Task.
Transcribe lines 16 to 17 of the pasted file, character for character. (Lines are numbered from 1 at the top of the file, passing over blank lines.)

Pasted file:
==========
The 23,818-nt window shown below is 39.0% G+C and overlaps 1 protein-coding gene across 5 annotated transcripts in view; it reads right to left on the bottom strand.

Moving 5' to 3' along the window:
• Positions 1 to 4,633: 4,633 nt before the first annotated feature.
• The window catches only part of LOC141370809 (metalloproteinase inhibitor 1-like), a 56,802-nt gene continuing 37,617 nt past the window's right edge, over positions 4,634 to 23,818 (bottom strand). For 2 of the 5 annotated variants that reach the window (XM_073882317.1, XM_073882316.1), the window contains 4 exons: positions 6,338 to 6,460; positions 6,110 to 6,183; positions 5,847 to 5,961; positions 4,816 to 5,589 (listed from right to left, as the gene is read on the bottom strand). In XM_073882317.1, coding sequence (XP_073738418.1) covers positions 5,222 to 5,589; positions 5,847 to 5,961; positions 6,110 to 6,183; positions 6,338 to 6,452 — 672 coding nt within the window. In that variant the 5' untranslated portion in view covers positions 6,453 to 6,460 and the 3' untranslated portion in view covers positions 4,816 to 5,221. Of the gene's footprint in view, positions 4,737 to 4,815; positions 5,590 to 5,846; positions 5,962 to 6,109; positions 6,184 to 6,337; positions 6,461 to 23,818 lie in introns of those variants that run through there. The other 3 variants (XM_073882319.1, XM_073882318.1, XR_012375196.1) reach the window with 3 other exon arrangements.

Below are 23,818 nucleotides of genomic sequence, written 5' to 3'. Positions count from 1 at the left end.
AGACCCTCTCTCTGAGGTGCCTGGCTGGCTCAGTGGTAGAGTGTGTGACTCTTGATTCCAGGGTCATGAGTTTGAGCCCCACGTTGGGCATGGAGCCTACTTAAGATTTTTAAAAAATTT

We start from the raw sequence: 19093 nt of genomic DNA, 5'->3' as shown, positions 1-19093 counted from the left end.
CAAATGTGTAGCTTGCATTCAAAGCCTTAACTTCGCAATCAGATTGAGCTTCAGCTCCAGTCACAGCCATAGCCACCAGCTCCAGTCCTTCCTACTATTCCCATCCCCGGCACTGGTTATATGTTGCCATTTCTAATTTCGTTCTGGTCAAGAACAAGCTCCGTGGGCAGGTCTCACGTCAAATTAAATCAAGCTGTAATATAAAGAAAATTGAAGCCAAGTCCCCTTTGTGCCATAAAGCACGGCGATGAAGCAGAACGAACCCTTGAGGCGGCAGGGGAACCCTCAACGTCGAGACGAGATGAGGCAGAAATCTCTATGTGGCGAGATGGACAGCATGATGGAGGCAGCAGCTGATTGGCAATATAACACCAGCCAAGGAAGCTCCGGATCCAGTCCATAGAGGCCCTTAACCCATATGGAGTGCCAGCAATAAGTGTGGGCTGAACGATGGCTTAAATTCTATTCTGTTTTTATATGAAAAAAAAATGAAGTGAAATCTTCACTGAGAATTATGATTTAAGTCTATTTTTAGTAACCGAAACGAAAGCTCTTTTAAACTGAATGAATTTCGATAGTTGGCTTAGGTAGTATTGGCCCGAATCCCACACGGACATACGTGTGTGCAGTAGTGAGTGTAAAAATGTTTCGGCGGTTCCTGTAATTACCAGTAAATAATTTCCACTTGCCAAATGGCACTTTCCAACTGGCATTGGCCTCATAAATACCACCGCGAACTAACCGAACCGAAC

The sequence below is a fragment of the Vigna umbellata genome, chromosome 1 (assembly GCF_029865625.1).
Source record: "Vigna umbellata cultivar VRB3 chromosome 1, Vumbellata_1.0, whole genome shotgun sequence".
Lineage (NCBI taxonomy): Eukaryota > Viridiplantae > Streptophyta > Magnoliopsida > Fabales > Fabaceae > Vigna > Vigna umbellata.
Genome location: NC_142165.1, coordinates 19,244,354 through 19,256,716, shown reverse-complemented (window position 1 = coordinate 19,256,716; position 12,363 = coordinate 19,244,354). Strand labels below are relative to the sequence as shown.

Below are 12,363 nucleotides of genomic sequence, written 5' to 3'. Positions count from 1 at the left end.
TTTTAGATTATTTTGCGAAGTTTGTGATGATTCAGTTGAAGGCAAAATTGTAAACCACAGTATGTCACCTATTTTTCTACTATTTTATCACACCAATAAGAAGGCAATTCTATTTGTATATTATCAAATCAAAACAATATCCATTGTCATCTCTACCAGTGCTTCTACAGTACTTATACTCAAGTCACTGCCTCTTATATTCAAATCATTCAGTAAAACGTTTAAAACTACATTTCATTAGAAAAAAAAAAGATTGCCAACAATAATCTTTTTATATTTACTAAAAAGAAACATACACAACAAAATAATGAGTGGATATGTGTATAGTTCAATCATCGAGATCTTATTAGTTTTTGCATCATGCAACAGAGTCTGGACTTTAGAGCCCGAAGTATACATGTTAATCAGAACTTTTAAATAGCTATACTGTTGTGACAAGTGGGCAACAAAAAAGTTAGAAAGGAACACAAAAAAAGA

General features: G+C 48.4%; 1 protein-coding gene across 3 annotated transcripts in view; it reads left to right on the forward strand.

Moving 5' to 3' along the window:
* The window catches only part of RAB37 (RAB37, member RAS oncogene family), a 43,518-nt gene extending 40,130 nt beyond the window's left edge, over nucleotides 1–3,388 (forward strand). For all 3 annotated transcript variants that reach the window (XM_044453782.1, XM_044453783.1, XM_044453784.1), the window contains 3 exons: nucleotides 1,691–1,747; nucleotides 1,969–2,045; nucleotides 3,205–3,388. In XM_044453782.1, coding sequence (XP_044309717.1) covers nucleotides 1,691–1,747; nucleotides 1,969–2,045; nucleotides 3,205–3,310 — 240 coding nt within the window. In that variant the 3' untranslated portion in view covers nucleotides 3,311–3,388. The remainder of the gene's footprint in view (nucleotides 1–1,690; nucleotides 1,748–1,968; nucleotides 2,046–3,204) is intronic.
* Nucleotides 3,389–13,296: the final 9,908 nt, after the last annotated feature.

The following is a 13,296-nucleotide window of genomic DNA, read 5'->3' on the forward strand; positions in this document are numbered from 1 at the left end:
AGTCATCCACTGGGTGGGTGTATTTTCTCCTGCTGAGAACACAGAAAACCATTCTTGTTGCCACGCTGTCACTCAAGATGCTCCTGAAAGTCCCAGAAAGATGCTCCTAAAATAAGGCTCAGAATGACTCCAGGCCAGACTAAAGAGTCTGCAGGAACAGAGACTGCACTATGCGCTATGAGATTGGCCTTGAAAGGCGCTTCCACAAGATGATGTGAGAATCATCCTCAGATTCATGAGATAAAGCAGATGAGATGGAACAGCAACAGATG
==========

Moving 5' to 3' along the window:
* The window catches only part of RAB37 (RAB37, member RAS oncogene family), a 43,518-nt gene extending 40,130 nt beyond the window's left edge, over nucleotides 1–3,388 (forward strand). For all 3 annotated transcript variants that reach the window (XM_044453782.1, XM_044453783.1, XM_044453784.1), the window contains 3 exons: nucleotides 1,691–1,747; nucleotides 1,969–2,045; nucleotides 3,205–3,388. In XM_044453782.1, coding sequence (XP_044309717.1) covers nucleotides 1,691–1,747; nucleotides 1,969–2,045; nucleotides 3,205–3,310 — 240 coding nt within the window. In that variant the 3' untranslated portion in view covers nucleotides 3,311–3,388. The remainder of the gene's footprint in view (nucleotides 1–1,690; nucleotides 1,748–1,968; nucleotides 2,046–3,204) is intronic.